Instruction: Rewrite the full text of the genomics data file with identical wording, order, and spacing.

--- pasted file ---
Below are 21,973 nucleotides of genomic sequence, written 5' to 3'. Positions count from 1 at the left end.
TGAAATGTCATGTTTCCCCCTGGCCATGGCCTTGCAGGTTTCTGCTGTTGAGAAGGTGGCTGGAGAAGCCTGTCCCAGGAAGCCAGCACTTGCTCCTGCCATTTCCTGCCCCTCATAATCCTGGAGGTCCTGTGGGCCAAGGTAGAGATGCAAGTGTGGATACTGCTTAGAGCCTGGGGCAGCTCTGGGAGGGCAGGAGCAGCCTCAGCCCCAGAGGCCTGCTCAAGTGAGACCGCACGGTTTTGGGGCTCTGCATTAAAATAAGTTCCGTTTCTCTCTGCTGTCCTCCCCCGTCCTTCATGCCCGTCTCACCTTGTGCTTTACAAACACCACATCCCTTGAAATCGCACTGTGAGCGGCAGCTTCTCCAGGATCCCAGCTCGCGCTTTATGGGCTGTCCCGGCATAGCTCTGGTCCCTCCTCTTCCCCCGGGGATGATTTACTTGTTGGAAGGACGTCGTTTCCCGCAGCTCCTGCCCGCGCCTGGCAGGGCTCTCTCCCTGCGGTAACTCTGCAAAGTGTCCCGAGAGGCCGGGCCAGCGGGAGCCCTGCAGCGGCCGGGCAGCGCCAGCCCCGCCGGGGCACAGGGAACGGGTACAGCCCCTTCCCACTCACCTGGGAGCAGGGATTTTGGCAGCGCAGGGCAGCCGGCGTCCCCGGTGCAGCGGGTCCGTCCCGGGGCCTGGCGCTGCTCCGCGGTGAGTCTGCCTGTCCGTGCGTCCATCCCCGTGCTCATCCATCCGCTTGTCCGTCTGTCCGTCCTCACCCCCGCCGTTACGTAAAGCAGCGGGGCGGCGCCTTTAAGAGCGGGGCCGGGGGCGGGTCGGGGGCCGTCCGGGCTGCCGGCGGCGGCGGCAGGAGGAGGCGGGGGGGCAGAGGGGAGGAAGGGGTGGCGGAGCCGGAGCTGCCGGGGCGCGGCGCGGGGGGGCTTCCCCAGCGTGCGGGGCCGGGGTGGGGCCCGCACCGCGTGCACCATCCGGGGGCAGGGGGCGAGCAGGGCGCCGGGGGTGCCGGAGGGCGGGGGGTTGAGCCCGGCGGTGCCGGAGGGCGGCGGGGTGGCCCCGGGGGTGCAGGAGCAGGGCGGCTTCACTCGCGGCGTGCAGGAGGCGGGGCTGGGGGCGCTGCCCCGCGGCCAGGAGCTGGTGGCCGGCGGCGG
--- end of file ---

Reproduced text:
Below are 21,973 nucleotides of genomic sequence, written 5' to 3'. Positions count from 1 at the left end.
TGAAATGTCATGTTTCCCCCTGGCCATGGCCTTGCAGGTTTCTGCTGTTGAGAAGGTGGCTGGAGAAGCCTGTCCCAGGAAGCCAGCACTTGCTCCTGCCATTTCCTGCCCCTCATAATCCTGGAGGTCCTGTGGGCCAAGGTAGAGATGCAAGTGTGGATACTGCTTAGAGCCTGGGGCAGCTCTGGGAGGGCAGGAGCAGCCTCAGCCCCAGAGGCCTGCTCAAGTGAGACCGCACGGTTTTGGGGCTCTGCATTAAAATAAGTTCCGTTTCTCTCTGCTGTCCTCCCCCGTCCTTCATGCCCGTCTCACCTTGTGCTTTACAAACACCACATCCCTTGAAATCGCACTGTGAGCGGCAGCTTCTCCAGGATCCCAGCTCGCGCTTTATGGGCTGTCCCGGCATAGCTCTGGTCCCTCCTCTTCCCCCGGGGATGATTTACTTGTTGGAAGGACGTCGTTTCCCGCAGCTCCTGCCCGCGCCTGGCAGGGCTCTCTCCCTGCGGTAACTCTGCAAAGTGTCCCGAGAGGCCGGGCCAGCGGGAGCCCTGCAGCGGCCGGGCAGCGCCAGCCCCGCCGGGGCACAGGGAACGGGTACAGCCCCTTCCCACTCACCTGGGAGCAGGGATTTTGGCAGCGCAGGGCAGCCGGCGTCCCCGGTGCAGCGGGTCCGTCCCGGGGCCTGGCGCTGCTCCGCGGTGAGTCTGCCTGTCCGTGCGTCCATCCCCGTGCTCATCCATCCGCTTGTCCGTCTGTCCGTCCTCACCCCCGCCGTTACGTAAAGCAGCGGGGCGGCGCCTTTAAGAGCGGGGCCGGGGGCGGGTCGGGGGCCGTCCGGGCTGCCGGCGGCGGCGGCAGGAGGAGGCGGGGGGGCAGAGGGGAGGAAGGGGTGGCGGAGCCGGAGCTGCCGGGGCGCGGCGCGGGGGGGCTTCCCCAGCGTGCGGGGCCGGGGTGGGGCCCGCACCGCGTGCACCATCCGGGGGCAGGGGGCGAGCAGGGCGCCGGGGGTGCCGGAGGGCGGGGGGTTGAGCCCGGCGGTGCCGGAGGGCGGCGGGGTGGCCCCGGGGGTGCAGGAGCAGGGCGGCTTCACTCGCGGCGTGCAGGAGGCGGGGCTGGGGGCGCTGCCCCGCGGCCAGGAGCTGGTGGCCGGCGGCGG